By Jordan Blum
Usually, duets (and collaborations in general) yield intriguing results. In the case Dally Bon Idyll, the newest creation from Billy Rousseau & Dahlia Gallin Ramirez (calling themselves Billy & Dolly here), the end product is full of quirky yet touching songwriting and delicate and thoughtful production. There’s a great sense of vaudeville fun, too, which helps make the music feel both warm and wistful.
The San Francisco duo first broke through the indie music scene in 2004 as the “heavy, Moog-centric” The Monolith. Since disbanding in 2009, Rousseau and Ramirez decided to focus more on acoustic instruments, such as guitar and piano, and less on electric trickery. Citing influences like Donovan and Simon & Garfunkel, this new formation seeks to priorities rich yet fragile harmonies and folksy tales of love, loss, and nostalgia. The follow-up to their debut, In the Beginning, Dally Bon Idyll is a refreshing and moving assortment of engaging music and enlightening songwriting.
“Oh Yeah” opens the record with playful staccato piano and Rousseau’s charming, slightly airy vocals. Eventually, drummer Alex de Carville (who was also part of The Monolith) adds some ethereal percussion. All in all, it’s a fun way to start things off. With “Gold,” the duo seems to be channeling great 60s rock riffs like the one in the Kinks’ “Picture Book,” and on songs like “When the Sun Comes Up Tomorrow” and “Old Ghost,” Rousseau’s voice captures much of the same brokenness as Sean Lennon’s pained timbres. Of course, Ramirez’s contribution adds a lot to the simple harmonies, and the latter song is especially poignant.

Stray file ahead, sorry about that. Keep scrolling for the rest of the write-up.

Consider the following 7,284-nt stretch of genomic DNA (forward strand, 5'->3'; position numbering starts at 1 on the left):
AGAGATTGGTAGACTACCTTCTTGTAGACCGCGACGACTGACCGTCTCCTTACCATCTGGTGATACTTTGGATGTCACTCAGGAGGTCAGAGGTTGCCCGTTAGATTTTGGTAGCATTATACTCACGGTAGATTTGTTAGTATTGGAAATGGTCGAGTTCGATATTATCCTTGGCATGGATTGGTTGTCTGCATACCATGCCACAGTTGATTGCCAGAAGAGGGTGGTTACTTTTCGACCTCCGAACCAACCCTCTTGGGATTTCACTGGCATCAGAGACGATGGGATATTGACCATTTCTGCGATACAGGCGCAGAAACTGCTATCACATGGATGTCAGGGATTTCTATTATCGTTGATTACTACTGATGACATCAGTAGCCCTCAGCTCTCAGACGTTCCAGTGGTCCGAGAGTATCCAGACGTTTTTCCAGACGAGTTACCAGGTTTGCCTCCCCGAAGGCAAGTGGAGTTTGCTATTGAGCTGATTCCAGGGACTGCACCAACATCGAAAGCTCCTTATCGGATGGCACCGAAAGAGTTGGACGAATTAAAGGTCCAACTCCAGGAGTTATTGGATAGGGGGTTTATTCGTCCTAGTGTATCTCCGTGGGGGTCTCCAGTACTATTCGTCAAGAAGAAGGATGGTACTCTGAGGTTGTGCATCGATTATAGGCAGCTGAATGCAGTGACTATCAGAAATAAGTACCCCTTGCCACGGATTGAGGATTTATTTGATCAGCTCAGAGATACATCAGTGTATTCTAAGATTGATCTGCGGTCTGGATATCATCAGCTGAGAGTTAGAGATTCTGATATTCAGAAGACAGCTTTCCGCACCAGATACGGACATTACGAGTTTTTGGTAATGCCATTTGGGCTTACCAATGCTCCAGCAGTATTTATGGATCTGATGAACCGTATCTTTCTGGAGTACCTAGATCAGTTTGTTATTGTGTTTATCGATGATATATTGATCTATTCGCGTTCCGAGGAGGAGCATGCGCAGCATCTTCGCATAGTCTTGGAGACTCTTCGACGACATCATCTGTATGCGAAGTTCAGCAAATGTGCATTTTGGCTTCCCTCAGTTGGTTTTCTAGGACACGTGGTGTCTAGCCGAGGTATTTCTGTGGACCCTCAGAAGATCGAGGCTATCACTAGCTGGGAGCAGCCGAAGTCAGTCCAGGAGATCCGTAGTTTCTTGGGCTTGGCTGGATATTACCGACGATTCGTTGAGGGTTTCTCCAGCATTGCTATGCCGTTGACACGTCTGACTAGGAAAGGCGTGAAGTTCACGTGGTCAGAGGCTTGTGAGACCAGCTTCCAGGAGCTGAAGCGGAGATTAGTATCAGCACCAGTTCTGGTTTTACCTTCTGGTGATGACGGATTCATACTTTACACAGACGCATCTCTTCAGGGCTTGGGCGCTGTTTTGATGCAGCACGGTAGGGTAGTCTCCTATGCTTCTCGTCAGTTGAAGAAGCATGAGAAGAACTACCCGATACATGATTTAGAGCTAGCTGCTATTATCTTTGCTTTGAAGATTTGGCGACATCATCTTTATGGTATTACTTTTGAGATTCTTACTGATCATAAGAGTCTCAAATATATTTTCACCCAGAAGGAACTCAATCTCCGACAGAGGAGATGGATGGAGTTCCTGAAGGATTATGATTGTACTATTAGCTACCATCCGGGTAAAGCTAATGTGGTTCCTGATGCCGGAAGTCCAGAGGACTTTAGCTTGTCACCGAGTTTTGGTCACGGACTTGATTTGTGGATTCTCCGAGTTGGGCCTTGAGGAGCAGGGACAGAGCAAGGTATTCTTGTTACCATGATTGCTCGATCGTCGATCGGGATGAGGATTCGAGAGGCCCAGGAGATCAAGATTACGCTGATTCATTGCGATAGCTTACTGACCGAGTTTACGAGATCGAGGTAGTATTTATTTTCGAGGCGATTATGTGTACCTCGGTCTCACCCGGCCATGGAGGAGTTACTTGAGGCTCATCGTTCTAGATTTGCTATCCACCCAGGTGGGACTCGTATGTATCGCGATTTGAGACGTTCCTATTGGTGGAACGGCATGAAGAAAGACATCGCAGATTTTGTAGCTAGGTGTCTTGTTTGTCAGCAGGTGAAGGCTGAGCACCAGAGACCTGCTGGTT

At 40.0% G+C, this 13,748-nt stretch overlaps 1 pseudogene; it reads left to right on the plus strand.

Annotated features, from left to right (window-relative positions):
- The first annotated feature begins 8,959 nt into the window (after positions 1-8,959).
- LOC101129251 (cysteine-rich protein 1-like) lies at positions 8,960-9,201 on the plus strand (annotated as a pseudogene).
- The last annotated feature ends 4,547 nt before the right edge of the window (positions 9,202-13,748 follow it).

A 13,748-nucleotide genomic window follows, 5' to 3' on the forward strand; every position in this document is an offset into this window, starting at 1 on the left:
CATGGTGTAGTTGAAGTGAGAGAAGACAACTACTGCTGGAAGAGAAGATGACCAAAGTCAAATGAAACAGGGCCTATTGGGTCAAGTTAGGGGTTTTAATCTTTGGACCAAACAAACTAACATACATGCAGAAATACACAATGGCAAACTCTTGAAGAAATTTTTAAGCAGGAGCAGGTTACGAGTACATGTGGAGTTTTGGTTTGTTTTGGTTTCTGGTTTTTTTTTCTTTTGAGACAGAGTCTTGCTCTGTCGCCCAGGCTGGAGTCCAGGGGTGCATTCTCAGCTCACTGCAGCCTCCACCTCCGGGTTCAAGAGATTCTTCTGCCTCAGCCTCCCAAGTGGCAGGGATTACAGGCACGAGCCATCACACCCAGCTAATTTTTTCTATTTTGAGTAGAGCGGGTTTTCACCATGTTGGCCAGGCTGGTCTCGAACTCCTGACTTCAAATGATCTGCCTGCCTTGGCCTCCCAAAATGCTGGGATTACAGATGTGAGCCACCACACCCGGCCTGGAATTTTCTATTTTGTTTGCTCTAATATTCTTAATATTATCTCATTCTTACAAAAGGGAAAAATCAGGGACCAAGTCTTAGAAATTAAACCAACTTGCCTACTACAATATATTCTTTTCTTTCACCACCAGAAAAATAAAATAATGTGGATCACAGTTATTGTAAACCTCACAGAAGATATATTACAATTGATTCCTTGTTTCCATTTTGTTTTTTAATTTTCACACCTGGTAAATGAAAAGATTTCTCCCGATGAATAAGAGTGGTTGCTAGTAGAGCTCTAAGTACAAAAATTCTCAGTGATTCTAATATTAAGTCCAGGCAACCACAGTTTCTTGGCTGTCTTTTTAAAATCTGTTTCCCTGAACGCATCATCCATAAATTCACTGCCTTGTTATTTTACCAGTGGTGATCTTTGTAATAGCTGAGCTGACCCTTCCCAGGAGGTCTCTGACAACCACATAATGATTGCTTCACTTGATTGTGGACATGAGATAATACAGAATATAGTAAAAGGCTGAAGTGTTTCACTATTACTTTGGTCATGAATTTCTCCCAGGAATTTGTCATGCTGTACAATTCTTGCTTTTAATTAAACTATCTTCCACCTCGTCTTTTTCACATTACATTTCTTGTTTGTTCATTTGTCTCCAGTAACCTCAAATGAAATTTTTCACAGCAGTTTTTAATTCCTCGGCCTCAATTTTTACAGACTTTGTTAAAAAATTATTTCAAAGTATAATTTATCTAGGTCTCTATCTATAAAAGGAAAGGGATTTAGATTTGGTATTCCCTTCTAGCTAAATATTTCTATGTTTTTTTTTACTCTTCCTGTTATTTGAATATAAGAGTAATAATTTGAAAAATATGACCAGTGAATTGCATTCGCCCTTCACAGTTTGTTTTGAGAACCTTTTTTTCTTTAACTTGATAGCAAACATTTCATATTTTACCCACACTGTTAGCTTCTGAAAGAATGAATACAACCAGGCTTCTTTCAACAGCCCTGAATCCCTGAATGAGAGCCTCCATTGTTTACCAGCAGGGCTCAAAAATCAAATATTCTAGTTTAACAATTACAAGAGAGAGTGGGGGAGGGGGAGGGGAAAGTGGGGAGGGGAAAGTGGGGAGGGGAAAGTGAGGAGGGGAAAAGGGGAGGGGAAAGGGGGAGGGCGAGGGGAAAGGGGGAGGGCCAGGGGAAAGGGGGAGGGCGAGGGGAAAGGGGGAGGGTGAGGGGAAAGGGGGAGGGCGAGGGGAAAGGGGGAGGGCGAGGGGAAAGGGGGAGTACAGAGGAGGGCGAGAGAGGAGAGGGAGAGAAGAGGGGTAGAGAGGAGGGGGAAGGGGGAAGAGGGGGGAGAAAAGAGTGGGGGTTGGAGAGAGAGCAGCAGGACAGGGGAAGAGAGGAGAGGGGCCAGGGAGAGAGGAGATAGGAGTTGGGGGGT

Subdued cellos help give “Young and on the Way Up” a luscious sound, while “Out of the Middle” features superbly vintage sounding country guitar. The reflective middle section of “Now I See,” with its touching keyboard drones, is a highlight of Dally Bon Idyll, and the direct catchiness of “End of the Agers” is a delight; in fact, it, like a lot of the record, bares a spiritual closeness to the criminally underrated work of Scott Miller (Game Theory, The Loud Family). Finally, “Awful and Better” gives the album a concrete closure with which to end.
Dally Bon Idyll is a confident and perfectly constructed record. Billy & Dolly clearly write and perform with a shared vision and determination, and fans of sorrowful tales channeled through welcoming folk rock aesthetics should find plenty to like here. The subtle traces of grunge, rock, and pop help make it fairly unique, too, as well as timeless. The duo seem s to be soaring higher than ever, and only time will tell just how far they’ll go.